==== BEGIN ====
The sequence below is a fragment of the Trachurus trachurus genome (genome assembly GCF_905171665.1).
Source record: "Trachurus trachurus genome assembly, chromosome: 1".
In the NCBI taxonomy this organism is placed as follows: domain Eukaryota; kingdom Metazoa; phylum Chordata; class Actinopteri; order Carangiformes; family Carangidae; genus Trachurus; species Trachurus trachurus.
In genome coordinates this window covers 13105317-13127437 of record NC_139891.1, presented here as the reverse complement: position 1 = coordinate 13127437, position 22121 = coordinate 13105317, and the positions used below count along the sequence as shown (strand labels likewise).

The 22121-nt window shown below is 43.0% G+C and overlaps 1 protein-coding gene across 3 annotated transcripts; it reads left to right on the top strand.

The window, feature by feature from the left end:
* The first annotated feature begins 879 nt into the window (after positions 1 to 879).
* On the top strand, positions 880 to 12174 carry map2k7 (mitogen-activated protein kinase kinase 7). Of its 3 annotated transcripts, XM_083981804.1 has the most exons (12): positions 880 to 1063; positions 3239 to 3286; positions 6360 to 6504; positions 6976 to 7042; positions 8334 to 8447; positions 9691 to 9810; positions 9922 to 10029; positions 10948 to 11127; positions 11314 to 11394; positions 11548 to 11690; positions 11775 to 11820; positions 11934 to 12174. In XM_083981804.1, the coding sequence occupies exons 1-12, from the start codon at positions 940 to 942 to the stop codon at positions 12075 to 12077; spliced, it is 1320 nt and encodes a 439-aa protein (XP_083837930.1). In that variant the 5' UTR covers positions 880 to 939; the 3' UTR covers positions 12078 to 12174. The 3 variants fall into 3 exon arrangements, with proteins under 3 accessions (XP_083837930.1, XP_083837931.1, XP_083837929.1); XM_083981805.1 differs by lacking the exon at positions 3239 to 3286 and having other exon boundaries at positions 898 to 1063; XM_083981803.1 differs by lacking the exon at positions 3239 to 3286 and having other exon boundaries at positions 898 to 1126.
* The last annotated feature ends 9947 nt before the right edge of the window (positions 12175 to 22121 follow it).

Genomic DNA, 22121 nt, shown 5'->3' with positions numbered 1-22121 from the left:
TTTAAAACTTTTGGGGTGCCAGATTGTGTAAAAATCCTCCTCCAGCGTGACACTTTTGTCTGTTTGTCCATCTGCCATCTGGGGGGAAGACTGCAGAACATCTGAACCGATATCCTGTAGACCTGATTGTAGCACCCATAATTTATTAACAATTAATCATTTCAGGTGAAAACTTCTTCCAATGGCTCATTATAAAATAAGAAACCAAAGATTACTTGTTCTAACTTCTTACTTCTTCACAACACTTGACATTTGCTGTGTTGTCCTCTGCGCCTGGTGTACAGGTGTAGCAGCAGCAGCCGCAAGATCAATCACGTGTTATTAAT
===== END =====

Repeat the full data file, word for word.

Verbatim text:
The sequence below is a fragment of the Trachurus trachurus genome (genome assembly GCF_905171665.1).
Source record: "Trachurus trachurus genome assembly, chromosome: 1".
In the NCBI taxonomy this organism is placed as follows: domain Eukaryota; kingdom Metazoa; phylum Chordata; class Actinopteri; order Carangiformes; family Carangidae; genus Trachurus; species Trachurus trachurus.
In genome coordinates this window covers 13105317-13127437 of record NC_139891.1, presented here as the reverse complement: position 1 = coordinate 13127437, position 22121 = coordinate 13105317, and the positions used below count along the sequence as shown (strand labels likewise).

The 22121-nt window shown below is 43.0% G+C and overlaps 1 protein-coding gene across 3 annotated transcripts; it reads left to right on the top strand.

The window, feature by feature from the left end:
* The first annotated feature begins 879 nt into the window (after positions 1 to 879).
* On the top strand, positions 880 to 12174 carry map2k7 (mitogen-activated protein kinase kinase 7). Of its 3 annotated transcripts, XM_083981804.1 has the most exons (12): positions 880 to 1063; positions 3239 to 3286; positions 6360 to 6504; positions 6976 to 7042; positions 8334 to 8447; positions 9691 to 9810; positions 9922 to 10029; positions 10948 to 11127; positions 11314 to 11394; positions 11548 to 11690; positions 11775 to 11820; positions 11934 to 12174. In XM_083981804.1, the coding sequence occupies exons 1-12, from the start codon at positions 940 to 942 to the stop codon at positions 12075 to 12077; spliced, it is 1320 nt and encodes a 439-aa protein (XP_083837930.1). In that variant the 5' UTR covers positions 880 to 939; the 3' UTR covers positions 12078 to 12174. The 3 variants fall into 3 exon arrangements, with proteins under 3 accessions (XP_083837930.1, XP_083837931.1, XP_083837929.1); XM_083981805.1 differs by lacking the exon at positions 3239 to 3286 and having other exon boundaries at positions 898 to 1063; XM_083981803.1 differs by lacking the exon at positions 3239 to 3286 and having other exon boundaries at positions 898 to 1126.
* The last annotated feature ends 9947 nt before the right edge of the window (positions 12175 to 22121 follow it).

Genomic DNA, 22121 nt, shown 5'->3' with positions numbered 1-22121 from the left:
TTTAAAACTTTTGGGGTGCCAGATTGTGTAAAAATCCTCCTCCAGCGTGACACTTTTGTCTGTTTGTCCATCTGCCATCTGGGGGGAAGACTGCAGAACATCTGAACCGATATCCTGTAGACCTGATTGTAGCACCCATAATTTATTAACAATTAATCATTTCAGGTGAAAACTTCTTCCAATGGCTCATTATAAAATAAGAAACCAAAGATTACTTGTTCTAACTTCTTACTTCTTCACAACACTTGACATTTGCTGTGTTGTCCTCTGCGCCTGGTGTACAGGTGTAGCAGCAGCAGCCGCAAGATCAATCACGTGTTATTAAT